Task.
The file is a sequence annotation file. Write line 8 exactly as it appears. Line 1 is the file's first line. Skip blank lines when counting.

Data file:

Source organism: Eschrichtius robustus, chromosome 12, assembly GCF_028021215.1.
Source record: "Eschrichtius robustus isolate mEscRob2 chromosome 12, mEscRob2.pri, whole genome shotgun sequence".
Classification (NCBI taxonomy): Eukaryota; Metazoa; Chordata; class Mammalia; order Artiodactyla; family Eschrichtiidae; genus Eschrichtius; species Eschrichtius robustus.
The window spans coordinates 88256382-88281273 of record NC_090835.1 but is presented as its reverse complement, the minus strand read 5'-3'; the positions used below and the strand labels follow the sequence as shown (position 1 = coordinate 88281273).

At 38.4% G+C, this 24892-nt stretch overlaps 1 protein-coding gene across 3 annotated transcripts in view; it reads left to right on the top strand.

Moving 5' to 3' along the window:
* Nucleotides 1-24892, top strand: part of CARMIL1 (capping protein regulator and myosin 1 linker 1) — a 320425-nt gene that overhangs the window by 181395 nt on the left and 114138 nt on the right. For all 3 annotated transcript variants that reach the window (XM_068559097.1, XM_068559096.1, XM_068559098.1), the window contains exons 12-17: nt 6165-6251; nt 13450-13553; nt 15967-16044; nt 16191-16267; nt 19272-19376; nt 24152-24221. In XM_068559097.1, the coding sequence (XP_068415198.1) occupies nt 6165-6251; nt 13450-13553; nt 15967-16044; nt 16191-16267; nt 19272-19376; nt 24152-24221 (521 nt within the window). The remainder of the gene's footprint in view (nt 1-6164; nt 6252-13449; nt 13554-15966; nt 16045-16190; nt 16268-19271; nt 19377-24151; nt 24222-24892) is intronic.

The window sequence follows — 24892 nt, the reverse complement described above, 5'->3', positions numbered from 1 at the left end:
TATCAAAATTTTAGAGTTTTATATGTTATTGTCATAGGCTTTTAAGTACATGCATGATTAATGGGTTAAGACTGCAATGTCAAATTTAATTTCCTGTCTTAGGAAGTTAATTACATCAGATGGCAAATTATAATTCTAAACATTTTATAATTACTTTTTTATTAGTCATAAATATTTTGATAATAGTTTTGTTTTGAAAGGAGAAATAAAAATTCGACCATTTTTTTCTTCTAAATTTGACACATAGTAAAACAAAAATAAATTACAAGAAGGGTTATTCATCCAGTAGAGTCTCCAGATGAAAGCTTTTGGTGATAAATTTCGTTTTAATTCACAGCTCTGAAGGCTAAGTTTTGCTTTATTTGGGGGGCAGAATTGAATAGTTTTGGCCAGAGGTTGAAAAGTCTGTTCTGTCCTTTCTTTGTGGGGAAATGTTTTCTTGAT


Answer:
The window sequence follows — 24892 nt, the reverse complement described above, 5'->3', positions numbered from 1 at the left end: